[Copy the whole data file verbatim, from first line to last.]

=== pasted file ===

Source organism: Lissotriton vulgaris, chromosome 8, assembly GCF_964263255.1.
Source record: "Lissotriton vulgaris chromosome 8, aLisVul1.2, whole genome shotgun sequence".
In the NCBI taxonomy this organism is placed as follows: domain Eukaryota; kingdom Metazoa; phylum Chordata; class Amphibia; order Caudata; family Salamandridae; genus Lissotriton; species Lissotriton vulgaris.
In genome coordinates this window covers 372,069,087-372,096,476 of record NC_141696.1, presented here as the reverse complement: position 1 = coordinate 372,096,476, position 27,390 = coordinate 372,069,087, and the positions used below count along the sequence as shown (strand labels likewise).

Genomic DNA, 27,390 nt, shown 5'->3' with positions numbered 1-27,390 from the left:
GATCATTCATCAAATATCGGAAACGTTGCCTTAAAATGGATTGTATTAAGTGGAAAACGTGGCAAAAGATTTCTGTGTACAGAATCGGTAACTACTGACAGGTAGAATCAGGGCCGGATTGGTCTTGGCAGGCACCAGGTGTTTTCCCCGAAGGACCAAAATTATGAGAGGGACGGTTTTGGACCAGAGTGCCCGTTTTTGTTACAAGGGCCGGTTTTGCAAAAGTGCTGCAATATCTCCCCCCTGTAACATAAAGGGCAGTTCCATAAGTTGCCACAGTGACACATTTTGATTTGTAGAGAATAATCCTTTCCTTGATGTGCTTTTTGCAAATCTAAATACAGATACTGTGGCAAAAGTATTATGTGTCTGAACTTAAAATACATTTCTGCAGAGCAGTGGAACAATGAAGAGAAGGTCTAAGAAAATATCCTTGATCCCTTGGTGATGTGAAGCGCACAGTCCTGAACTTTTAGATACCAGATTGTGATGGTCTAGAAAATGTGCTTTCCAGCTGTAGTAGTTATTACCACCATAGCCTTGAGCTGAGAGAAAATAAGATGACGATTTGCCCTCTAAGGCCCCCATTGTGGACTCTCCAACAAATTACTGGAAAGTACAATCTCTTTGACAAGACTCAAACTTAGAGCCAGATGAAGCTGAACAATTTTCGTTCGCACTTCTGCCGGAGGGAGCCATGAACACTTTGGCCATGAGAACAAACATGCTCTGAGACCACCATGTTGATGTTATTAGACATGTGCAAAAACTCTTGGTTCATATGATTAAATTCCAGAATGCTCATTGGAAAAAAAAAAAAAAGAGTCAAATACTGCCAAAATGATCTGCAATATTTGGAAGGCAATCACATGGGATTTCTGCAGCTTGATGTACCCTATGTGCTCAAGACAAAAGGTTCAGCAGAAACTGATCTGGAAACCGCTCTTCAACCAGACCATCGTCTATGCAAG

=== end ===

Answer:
Source organism: Lissotriton vulgaris, chromosome 8, assembly GCF_964263255.1.
Source record: "Lissotriton vulgaris chromosome 8, aLisVul1.2, whole genome shotgun sequence".
In the NCBI taxonomy this organism is placed as follows: domain Eukaryota; kingdom Metazoa; phylum Chordata; class Amphibia; order Caudata; family Salamandridae; genus Lissotriton; species Lissotriton vulgaris.
In genome coordinates this window covers 372,069,087-372,096,476 of record NC_141696.1, presented here as the reverse complement: position 1 = coordinate 372,096,476, position 27,390 = coordinate 372,069,087, and the positions used below count along the sequence as shown (strand labels likewise).

Genomic DNA, 27,390 nt, shown 5'->3' with positions numbered 1-27,390 from the left:
GATCATTCATCAAATATCGGAAACGTTGCCTTAAAATGGATTGTATTAAGTGGAAAACGTGGCAAAAGATTTCTGTGTACAGAATCGGTAACTACTGACAGGTAGAATCAGGGCCGGATTGGTCTTGGCAGGCACCAGGTGTTTTCCCCGAAGGACCAAAATTATGAGAGGGACGGTTTTGGACCAGAGTGCCCGTTTTTGTTACAAGGGCCGGTTTTGCAAAAGTGCTGCAATATCTCCCCCCTGTAACATAAAGGGCAGTTCCATAAGTTGCCACAGTGACACATTTTGATTTGTAGAGAATAATCCTTTCCTTGATGTGCTTTTTGCAAATCTAAATACAGATACTGTGGCAAAAGTATTATGTGTCTGAACTTAAAATACATTTCTGCAGAGCAGTGGAACAATGAAGAGAAGGTCTAAGAAAATATCCTTGATCCCTTGGTGATGTGAAGCGCACAGTCCTGAACTTTTAGATACCAGATTGTGATGGTCTAGAAAATGTGCTTTCCAGCTGTAGTAGTTATTACCACCATAGCCTTGAGCTGAGAGAAAATAAGATGACGATTTGCCCTCTAAGGCCCCCATTGTGGACTCTCCAACAAATTACTGGAAAGTACAATCTCTTTGACAAGACTCAAACTTAGAGCCAGATGAAGCTGAACAATTTTCGTTCGCACTTCTGCCGGAGGGAGCCATGAACACTTTGGCCATGAGAACAAACATGCTCTGAGACCACCATGTTGATGTTATTAGACATGTGCAAAAACTCTTGGTTCATATGATTAAATTCCAGAATGCTCATTGGAAAAAAAAAAAAAAGAGTCAAATACTGCCAAAATGATCTGCAATATTTGGAAGGCAATCACATGGGATTTCTGCAGCTTGATGTACCCTATGTGCTCAAGACAAAAGGTTCAGCAGAAACTGATCTGGAAACCGCTCTTCAACCAGACCATCGTCTATGCAAG